Thursday, August 19, 2004

Silver Blaze

* * (out of four)
Seen 18 August 2004 in Jay's Living Room (WGBH)

Some months ago, WGBH ran The Triumph Of Sherlock Holmes and I mentioned that I'd be interested in seeing the other movies in which Arthur Wontner played Holmes. Like Triumph, Silver Blaze has at its core a relatively faithful adaptation of one of Arthur Conan Doyle's stories and a decent Holmes/Watson pairing in Wortner and Ian Fleming; unfortunately, the adaptation is a little more problematic.

The main issue, I figure, is that when "Silver Blaze" was first published in 1892, it was a fifteen-page short story, including nine Sidney Paget illustrations. There's a rule of thumb that one page is equal to a minute of screen time, and even if you double that to take into account how dialogue-driven "Silver Blaze" is, that still means this story has to be padded to twice its length just to reach its short (especially for a modern audience) sixty-five minute run time. So we get Professor Moriarty and Colonel Moran added to the story, a side-plot featuring Henry Baskerville (from the Hound of the Baskervilles), his daughter, and her fiancé. It's also modernized to the mid-thirties, with liberal use of automobiles and telephones.

Why the producers chose this particular story about a stolen racehorse to adapt is something of a puzzlement, given how ill-suited it is to being stretched to feature length. I suppose that this team had alreay adapted two of the four longer stories (The Valley of Fear and The Sign of Four), while another studio in England had done The Hound of the Baskervilles just five years earlier. Perhaps horse racing was undergoing a surge of popularity in the UK when this was made/released in 1937. It reached the US four years later, under the title Murder at the Baskervilles, presumably to cash in on the popularity of the Rathbone/Bruce version of Hound.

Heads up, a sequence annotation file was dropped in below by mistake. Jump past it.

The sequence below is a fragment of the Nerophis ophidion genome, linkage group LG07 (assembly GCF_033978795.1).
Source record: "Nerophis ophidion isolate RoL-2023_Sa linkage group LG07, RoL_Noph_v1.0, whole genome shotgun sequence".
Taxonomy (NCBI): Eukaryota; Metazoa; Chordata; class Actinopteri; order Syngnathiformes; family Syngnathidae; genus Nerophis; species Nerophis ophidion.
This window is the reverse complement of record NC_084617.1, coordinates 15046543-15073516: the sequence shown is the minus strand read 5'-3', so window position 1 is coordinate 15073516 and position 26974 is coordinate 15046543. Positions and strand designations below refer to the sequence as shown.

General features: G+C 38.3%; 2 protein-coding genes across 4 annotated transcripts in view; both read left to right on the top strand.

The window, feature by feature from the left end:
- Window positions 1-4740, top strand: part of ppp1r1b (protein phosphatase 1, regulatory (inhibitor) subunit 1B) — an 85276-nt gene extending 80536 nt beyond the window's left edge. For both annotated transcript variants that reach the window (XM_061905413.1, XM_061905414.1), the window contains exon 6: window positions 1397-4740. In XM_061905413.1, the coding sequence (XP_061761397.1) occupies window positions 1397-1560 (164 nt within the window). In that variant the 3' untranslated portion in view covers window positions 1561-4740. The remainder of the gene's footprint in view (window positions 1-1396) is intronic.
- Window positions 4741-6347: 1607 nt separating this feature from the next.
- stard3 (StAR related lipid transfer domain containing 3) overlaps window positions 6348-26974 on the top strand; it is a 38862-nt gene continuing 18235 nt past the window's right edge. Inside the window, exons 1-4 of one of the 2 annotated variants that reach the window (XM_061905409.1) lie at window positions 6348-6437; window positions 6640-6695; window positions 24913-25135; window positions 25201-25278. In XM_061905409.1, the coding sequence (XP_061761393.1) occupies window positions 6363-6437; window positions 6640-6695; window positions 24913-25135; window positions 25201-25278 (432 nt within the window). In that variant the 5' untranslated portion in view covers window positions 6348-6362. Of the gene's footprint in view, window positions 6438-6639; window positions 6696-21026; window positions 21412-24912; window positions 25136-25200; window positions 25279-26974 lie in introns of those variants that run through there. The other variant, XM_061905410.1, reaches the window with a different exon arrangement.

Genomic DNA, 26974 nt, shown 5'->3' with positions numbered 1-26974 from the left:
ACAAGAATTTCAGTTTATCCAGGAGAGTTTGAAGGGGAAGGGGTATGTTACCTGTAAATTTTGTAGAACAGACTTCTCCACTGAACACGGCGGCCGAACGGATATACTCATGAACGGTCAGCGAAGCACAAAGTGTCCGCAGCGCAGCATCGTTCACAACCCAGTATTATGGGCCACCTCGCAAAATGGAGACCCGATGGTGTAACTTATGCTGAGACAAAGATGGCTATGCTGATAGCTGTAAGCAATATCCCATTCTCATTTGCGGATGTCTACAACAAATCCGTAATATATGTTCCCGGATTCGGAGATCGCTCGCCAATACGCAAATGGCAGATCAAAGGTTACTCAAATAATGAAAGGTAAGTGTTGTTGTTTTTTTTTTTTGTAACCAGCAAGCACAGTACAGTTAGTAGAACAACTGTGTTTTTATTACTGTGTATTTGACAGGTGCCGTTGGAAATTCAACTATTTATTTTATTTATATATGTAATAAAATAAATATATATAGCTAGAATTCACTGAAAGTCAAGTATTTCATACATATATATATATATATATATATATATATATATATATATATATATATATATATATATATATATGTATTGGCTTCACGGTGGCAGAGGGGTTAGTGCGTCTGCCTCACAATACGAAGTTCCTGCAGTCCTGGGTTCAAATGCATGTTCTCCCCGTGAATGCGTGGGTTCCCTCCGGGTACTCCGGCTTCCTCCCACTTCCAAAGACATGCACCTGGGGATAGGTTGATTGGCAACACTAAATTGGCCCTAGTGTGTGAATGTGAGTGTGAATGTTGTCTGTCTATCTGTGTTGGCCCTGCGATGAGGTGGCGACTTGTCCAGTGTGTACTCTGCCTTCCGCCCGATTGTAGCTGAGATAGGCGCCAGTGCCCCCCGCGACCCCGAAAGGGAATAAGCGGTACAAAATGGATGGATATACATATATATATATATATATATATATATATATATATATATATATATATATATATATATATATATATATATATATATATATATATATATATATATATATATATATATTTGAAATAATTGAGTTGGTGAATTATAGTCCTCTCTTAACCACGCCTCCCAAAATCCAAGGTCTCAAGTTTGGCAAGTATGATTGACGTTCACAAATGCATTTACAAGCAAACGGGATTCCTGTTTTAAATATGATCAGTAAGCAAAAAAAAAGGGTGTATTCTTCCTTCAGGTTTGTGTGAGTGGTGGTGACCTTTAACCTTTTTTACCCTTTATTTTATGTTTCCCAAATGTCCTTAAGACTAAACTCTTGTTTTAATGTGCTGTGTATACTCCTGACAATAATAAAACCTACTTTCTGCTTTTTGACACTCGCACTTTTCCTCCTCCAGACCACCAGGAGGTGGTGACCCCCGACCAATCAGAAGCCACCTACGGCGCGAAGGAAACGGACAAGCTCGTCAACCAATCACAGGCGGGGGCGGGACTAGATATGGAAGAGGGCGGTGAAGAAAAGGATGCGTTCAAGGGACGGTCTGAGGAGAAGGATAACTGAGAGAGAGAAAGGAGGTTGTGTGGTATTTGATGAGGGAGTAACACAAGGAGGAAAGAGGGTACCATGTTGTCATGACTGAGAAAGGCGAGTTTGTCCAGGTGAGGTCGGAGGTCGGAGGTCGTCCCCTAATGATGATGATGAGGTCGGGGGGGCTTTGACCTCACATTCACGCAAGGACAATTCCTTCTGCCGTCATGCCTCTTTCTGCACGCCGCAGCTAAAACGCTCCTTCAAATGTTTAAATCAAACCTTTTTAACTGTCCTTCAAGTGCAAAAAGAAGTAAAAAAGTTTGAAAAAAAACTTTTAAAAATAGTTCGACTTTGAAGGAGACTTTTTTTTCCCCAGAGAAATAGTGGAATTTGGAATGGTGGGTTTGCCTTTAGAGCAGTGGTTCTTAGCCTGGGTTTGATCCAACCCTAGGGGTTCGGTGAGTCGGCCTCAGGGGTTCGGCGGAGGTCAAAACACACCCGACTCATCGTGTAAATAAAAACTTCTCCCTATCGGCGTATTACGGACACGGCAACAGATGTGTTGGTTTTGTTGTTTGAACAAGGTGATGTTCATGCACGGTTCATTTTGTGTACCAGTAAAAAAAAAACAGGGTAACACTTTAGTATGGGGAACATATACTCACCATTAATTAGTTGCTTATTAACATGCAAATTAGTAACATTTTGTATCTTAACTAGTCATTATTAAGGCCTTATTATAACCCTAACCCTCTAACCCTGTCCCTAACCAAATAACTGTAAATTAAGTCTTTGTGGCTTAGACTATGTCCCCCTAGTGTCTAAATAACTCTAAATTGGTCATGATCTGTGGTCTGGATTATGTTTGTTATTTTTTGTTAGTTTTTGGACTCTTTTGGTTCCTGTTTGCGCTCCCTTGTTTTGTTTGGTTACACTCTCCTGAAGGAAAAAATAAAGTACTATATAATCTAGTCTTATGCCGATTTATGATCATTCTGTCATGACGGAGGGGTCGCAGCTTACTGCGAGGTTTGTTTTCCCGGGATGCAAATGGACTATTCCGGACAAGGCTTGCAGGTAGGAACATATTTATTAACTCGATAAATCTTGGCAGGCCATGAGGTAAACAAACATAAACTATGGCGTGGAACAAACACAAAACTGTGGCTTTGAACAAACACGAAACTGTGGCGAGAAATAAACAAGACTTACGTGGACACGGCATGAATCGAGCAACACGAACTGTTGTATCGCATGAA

It doesn't help that the cast seems lethargic; Fleming's Watson isn't a buffoon, but his presence barely registers much of the time. There's no real enthusiasm to Wontner's portrayal of Holmes, with the actor just going through the motions most of the time. Lyn Harding chews the scenery in his second go-round as Moriarty, but like everyone else, he draws out his lines a bit, as if the cast and crew is desperate to get the run-time up over an hour.

The end result is a movie that scores two stars on a four star scale - not really actively bad or off-putting, but below average. There are better uses for one's time.

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